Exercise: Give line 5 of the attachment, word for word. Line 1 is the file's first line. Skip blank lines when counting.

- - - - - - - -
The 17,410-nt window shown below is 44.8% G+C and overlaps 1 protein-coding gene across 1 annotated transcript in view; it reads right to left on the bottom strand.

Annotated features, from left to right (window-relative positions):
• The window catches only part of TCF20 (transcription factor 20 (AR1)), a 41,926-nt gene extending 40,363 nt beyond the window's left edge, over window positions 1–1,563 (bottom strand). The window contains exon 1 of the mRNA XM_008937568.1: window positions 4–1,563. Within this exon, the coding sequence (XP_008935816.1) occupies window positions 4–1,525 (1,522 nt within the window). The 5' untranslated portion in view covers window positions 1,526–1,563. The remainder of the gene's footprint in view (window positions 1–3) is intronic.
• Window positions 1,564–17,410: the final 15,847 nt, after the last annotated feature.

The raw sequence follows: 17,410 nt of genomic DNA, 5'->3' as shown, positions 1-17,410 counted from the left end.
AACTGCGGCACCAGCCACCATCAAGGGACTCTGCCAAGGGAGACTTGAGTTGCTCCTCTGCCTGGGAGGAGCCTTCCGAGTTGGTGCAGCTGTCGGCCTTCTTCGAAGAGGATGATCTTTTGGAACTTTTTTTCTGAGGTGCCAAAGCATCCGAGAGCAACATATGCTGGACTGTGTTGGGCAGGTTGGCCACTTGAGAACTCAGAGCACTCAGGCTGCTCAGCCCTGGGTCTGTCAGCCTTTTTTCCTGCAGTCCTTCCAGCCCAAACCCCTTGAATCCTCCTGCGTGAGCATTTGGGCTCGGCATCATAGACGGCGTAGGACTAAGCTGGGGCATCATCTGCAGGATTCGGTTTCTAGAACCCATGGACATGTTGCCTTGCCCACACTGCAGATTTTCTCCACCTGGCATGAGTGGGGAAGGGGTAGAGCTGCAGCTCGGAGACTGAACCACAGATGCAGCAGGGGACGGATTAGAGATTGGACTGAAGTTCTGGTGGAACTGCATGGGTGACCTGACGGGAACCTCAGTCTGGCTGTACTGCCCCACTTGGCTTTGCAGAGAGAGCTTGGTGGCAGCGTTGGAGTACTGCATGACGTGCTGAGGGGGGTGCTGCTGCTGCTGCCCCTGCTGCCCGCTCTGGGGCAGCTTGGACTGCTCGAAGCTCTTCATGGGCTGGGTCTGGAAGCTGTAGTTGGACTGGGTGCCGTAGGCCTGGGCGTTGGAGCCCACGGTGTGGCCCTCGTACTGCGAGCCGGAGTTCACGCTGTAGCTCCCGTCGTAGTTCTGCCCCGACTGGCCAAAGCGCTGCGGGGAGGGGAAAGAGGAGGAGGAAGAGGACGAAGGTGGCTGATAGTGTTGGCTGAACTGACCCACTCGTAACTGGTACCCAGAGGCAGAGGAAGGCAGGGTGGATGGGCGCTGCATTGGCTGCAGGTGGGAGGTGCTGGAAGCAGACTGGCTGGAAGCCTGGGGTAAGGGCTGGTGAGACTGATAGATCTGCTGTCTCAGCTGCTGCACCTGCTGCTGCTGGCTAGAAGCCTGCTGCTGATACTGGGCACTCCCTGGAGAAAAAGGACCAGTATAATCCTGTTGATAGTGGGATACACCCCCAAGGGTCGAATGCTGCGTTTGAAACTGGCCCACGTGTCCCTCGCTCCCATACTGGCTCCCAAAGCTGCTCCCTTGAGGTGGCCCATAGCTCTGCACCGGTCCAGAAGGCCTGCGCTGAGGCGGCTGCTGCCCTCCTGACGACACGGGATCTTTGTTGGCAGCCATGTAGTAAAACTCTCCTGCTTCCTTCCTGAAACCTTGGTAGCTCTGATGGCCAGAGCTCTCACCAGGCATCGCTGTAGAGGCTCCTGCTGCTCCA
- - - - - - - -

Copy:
The raw sequence follows: 17,410 nt of genomic DNA, 5'->3' as shown, positions 1-17,410 counted from the left end.